Hi I just wanted to say I was reading everybody’s posts and the reason for my post today, is because I have a 5 1/2-year-old fixed female Who is a boxer American bulldog. Three weeks ago , we noticed a lump on her left leg by the ankle area. We took her to our vet and they took a needle to it for a read on what it was. They called me on a Tuesday and said it’s cancer, I made an appointment that day for a surgeon 45 minutes from us, they took her in last Thursday and operated that afternoon. They took off a spindle cell tumor from her left leg and I found a small lump on her chest when we were discussing surgery with dr that morning, so that was also removed to biopsy. The one on her chest was a small mast cell tumor. So of course we were told that she has two different types of cancer, and our family is devastated. We take her back next Tuesday to have her stitches taken out and then have an appointment with the oncologist to speak to them about her treatment plan. Since I found out she had cancer , I have been feeding
    her a quarter cup of cottage cheese and 1 tablespoon of flaxseed oil three times a day. My reason for searching the Internet is because I want to change her diet altogether. Six months ago she was put on Hill’s prescription diet metabolic advanced weight loss solution ,she was overweight by 10 pounds . Otherwise she was a healthy dog ,blood work was always good never any problems, ever since this diet now this. I want to feed her a raw diet and would love
    for anyone to suggest how to begin this with her. We are only beginning this new journey with her, and hope to have her be a survivor for years to come. Thank you

    Reply
    1. Dr. Doug Post author

      Start with a commercial raw diet (I like Answers). Feed 1/4 the amount of the raw food that she should eat along with 3/4 of her current diet. Do that for 1 week, then go 50/50 for 1 week, then 3/4, 1/4 for a week, then 100% raw.

      Reply
  14. Kimberley

    Hi Dr.Doug,
    I will be starting this transition tomorrow with all three of my dogs. Thank you for the information , it is greatly appreciated . I will get back to you in a few months with updates.

    Kimberley

    Reply
  15. sherry hughes

    Hello. So happy that I found your website. We lost our 12 year old lab in September to bone cancer. So, so sad.
    We are buying a white english lab and he will be ready to come home in a few more weeks. I am so concerned about what to feed our new pup. We went with the traditional dog food because we honestly did not know better. I don’t understand how our dog got cancer in the first place. I want to make sure that we choose the best food for our new pup. I read on your website that you like the Answers raw diet. Would you please help me understand this? Thanks so much for your time.

    Reply
  16. Marijana Dedic

    Dr. Doug can you please tell me the brand of probiotic you prefer? There are so many on the market . Thank you

    Reply
    1. Dr. Doug Post author

      I like VetriScience products, especially VetriMega Probiotic. Also, Answers fermented goat’s milk.

      Reply
  17. Jennifer

    We lost a 14 year old Golden Retriever to cancer this past December and we are adopting another dog soon. I read about a Border Collie that lived well past 20 years old on a vegan diet. I was giving my Golden the Dick Van Patten’s vegan dog food for a few months with some white rice because she would make in the house when she was older. I would like our new dog to also eat vegan or at least vegetarian, what do you think?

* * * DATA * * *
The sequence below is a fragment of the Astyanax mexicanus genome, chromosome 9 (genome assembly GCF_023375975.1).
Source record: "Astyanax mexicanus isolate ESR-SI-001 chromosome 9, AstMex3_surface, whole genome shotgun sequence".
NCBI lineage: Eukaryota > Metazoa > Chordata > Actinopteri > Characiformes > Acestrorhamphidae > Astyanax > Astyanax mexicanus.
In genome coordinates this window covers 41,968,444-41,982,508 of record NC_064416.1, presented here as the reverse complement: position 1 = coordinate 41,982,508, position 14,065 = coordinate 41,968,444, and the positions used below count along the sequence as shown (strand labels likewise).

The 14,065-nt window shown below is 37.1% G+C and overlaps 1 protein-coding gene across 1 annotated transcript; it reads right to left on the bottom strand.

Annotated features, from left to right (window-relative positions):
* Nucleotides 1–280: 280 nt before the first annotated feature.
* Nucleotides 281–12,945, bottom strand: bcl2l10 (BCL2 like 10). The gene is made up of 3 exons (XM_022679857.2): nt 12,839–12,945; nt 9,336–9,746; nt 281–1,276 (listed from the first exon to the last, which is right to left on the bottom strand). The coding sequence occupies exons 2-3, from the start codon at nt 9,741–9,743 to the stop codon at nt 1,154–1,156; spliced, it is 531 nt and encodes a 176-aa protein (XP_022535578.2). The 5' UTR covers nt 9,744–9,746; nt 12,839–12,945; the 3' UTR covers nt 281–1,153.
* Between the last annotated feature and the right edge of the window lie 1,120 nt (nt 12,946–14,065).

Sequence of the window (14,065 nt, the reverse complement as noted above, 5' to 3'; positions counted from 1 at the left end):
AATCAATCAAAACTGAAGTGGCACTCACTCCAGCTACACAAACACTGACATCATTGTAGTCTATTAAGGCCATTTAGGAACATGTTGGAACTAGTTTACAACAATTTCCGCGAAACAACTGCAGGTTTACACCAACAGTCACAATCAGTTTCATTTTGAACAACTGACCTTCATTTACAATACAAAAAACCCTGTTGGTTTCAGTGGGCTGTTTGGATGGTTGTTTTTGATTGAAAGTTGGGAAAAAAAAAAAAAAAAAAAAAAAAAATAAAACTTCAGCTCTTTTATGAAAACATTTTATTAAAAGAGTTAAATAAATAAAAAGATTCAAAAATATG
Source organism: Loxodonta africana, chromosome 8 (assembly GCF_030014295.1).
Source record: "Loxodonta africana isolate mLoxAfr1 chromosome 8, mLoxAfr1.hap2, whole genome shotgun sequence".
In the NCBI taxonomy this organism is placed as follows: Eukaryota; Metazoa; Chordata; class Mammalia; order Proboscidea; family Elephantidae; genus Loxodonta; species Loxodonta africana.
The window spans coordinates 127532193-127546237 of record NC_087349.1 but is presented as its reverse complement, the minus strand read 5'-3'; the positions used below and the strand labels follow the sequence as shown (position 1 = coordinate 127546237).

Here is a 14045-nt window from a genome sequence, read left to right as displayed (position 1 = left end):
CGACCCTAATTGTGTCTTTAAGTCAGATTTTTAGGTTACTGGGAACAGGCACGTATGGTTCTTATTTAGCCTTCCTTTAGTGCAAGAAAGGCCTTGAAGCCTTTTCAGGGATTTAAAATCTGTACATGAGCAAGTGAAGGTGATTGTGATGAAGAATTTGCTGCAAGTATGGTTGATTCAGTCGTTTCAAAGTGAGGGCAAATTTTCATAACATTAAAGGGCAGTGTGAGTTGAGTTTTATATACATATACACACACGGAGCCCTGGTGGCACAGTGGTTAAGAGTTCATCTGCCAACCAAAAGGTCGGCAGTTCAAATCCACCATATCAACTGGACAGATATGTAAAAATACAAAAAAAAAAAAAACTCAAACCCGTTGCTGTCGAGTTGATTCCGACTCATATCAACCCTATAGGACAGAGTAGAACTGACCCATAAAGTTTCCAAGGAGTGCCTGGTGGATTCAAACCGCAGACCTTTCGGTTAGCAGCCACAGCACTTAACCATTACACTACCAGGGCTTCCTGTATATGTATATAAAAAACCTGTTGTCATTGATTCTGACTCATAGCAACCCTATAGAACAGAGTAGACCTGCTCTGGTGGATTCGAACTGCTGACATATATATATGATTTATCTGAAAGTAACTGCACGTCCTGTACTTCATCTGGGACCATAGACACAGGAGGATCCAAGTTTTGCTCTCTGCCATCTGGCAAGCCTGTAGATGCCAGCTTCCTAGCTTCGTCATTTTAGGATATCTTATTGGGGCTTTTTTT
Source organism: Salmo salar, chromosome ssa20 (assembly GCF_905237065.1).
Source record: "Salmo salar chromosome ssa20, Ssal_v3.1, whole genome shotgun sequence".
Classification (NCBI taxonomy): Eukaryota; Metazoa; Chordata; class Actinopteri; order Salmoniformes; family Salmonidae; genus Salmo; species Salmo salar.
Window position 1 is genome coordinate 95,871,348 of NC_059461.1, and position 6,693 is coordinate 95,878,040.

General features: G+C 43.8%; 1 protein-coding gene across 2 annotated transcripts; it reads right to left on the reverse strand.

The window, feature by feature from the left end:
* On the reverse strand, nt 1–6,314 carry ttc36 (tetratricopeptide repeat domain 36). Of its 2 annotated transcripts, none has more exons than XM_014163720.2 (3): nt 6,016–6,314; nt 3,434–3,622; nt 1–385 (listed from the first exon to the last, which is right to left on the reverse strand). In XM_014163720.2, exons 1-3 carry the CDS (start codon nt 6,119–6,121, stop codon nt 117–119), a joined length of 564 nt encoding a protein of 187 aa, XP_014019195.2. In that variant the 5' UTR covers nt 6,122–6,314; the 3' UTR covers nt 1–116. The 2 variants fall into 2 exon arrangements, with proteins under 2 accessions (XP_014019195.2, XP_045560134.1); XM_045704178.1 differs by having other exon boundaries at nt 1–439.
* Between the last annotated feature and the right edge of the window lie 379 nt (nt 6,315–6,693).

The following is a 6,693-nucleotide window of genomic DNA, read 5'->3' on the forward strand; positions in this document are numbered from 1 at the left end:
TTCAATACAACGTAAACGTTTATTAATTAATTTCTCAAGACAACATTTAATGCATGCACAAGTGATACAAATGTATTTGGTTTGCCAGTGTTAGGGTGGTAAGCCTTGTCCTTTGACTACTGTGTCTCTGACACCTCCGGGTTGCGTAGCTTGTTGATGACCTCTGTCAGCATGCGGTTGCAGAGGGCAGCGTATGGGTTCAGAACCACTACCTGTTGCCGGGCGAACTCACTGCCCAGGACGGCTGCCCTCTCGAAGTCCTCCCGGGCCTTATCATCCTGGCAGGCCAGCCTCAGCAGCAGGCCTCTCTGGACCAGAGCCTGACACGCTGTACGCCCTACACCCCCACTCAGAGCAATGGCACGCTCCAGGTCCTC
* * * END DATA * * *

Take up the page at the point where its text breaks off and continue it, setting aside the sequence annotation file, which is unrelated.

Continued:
Reply
    1. Dr. Doug Post author

      I think that’s a really, really, really bad idea. Dogs are carnivores and are at their healthiest eating a balanced, raw, meat-based diet.

      Reply
  18. Margaret Lane

    My cat was diagnosed with Lymphoma back in August of 2014. She had surgery and then 6 months of intense chemo. Her vet told us up front that there was no guarantees. We celebrated we thought two years in remission. Now she seems to be coming out of it. I have been feeding her friskies and fancy feast. The ultrasound that we had in February did not show any masses but the way she is acting makes me think that her cancer is coming back. At this point is there anything I can do to slow down the cancer if I switch her to eating better food and if so what can I switch her to. I am at this point ready to feed her just about anything besides the cheap cat food at Walmart.

    Reply
  19. Dennis Eichers

    I have lost three dogs to some forms of cancer in the last 17 years. I have a 1-1/2 year old I am adopting in June and have decided to go raw. Have you had any experience with Steves Real Food? Seems very similar to your Answers food but is available locally for me.

    Thanks

    Reply
    1. Dr. Doug Post author

      I do not have personal experience with Steve’s but if that’s what you can find I’m sure it’s better than processed food.

      Reply
  20. Priscilla

    Thank you so much for this website. I recently lost my cat (17 years of age). He had a tumor on his side. that had grown to the size of an orange. I am at a loss as to what to feed my last kitty. He is 5 years old. I have been feeding them Science Diet MD because of my other diabetic kitty who passed in March of this year, also 17 years of age. Can I do anything to help insure that my last kitty stays healthy. I’ll even go raw.

    Reply
  21. lna

    Hello,
    I have been feeding my cat boiled chicken mixed with canned food (wellness). They also eat kibbles (Core), which one of the cats love! I am thinking of including raw food in their diet rather than canned food. But, what do you think of boiled chicken? I have 2 cats and they are both 5 years old.

    Reply
    1. Dr. Doug Post author

      Meat of any kind is not a balanced diet. I suggest replacing everything you are feeding with a balanced raw diet.

      Reply